Just Do It

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As in workouts, so in life.  I am really starting to appreciate the value of the Nike motto as a theatre artist.  Oftentimes, we are asked to do things that “civilians” would never dream of doing without a few shots of liquid courage in their system.  For example, at a recent audition:

Director: “Lauren, would you be comfortable with onstage sexual actions and/or possible nudity?”

Typical Person: “….let me out of here right now or I’ll sue.”

Lauren: “Sure!”

That is just how we roll here.  If you would have asked me last year, or in high school, my response probably would have had a lot more trepidation.  But I’ve realized this year that the only thing to be afraid of with this stuff is yourself.  You’re playing a character.  If you’re doing your job correctly, the audience won’t be thinking, “Oh my God, look at Lauren making out with that guy onstage! You go girl!” They will be thinking, “I can’t believe that character would cheat on her husband with this guy! Stop kissing him! Stop!”

Or something along those lines.

The reason I’m thinking about this is a callback I participated in on Friday for Medea, which is a crazy Greek tragedy in which a mother kills her children to get back at their cheating father.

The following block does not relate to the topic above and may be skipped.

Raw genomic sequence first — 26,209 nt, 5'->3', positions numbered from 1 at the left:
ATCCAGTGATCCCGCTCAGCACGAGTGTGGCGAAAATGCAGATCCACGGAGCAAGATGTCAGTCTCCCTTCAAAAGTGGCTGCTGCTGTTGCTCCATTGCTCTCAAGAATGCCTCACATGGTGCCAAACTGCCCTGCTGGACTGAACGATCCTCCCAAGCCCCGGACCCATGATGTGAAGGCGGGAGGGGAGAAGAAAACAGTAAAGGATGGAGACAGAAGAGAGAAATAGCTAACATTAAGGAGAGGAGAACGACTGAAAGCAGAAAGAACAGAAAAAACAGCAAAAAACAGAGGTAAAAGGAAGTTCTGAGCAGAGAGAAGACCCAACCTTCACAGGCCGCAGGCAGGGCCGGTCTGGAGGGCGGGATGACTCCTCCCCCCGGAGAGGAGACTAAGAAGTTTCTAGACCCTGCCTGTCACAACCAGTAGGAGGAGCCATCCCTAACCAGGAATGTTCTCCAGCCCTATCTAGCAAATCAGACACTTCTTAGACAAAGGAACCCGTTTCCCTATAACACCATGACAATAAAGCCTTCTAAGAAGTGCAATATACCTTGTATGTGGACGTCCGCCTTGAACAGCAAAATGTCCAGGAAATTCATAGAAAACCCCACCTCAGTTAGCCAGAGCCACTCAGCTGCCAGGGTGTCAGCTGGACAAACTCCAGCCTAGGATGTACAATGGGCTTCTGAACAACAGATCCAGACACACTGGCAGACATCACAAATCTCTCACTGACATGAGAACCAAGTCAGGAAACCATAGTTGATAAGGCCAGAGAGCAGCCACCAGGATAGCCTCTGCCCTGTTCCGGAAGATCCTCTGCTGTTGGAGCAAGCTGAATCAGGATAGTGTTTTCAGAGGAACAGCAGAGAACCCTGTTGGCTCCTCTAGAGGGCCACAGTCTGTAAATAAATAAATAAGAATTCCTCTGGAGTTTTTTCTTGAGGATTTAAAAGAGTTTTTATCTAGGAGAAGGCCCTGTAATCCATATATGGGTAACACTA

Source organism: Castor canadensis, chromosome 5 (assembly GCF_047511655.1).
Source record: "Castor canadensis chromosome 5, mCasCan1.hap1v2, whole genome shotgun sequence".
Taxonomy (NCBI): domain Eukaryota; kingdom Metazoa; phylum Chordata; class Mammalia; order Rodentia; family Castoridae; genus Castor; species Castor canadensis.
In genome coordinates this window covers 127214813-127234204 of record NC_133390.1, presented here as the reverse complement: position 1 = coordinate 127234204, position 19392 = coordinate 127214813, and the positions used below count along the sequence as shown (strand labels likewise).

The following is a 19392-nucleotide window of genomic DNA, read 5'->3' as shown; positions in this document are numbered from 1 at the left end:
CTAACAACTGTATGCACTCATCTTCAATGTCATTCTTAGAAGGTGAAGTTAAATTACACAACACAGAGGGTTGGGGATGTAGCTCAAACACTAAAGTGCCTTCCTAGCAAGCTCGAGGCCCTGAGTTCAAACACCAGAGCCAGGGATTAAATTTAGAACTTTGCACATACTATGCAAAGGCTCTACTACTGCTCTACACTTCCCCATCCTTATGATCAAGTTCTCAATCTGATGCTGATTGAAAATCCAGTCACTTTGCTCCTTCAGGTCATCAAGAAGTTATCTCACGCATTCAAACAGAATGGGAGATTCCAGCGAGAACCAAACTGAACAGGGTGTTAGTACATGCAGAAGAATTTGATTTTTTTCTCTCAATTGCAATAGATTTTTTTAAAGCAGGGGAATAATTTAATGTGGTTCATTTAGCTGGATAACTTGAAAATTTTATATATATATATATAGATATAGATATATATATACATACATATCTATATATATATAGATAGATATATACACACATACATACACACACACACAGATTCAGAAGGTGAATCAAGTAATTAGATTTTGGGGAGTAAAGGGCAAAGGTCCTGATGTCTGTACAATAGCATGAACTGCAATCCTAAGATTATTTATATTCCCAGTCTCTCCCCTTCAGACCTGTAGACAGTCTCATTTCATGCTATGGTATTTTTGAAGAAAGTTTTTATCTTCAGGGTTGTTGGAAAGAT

Disney material, I know.

I was called back for the Greek chorus, and the director had split us up into four groups of nine.  I was in the first group, and had a hunch we’d be doing something crazy, so I wore active wear and mentally prepared to Just Do It.  And sure enough, as soon as we were in the room, the director said, “I’d like you all to dance to these two songs I’m going to play.  I just want to see how you move.”  He then proceeded to play two very long, and very techo-odd-dubstep-genre songs.

I love to dance. So I did.  Like nobody was watching.  My mindset was, “I’m at a party with some of my very best acting friends, and we are just going for it.”

And I actually had a blast.  Probably the highlight of my week.

After we got done, about half of the girls talked about how odd they thought that was, how they were supremely uncomfortable, and how they can’t dance.  I’m sure there is a situation where I would feel the same (if someone asked me to play sports in front of them for ten minutes, I’d probably be at a loss too).  But I thought: it’s just for fun.  You’re getting outside of yourself.  I am not a ballerina by any means, but I love to just move and have fun to the music.

So sometimes, it really will work out for the best if you stop thinking about it and Just. Do. It.

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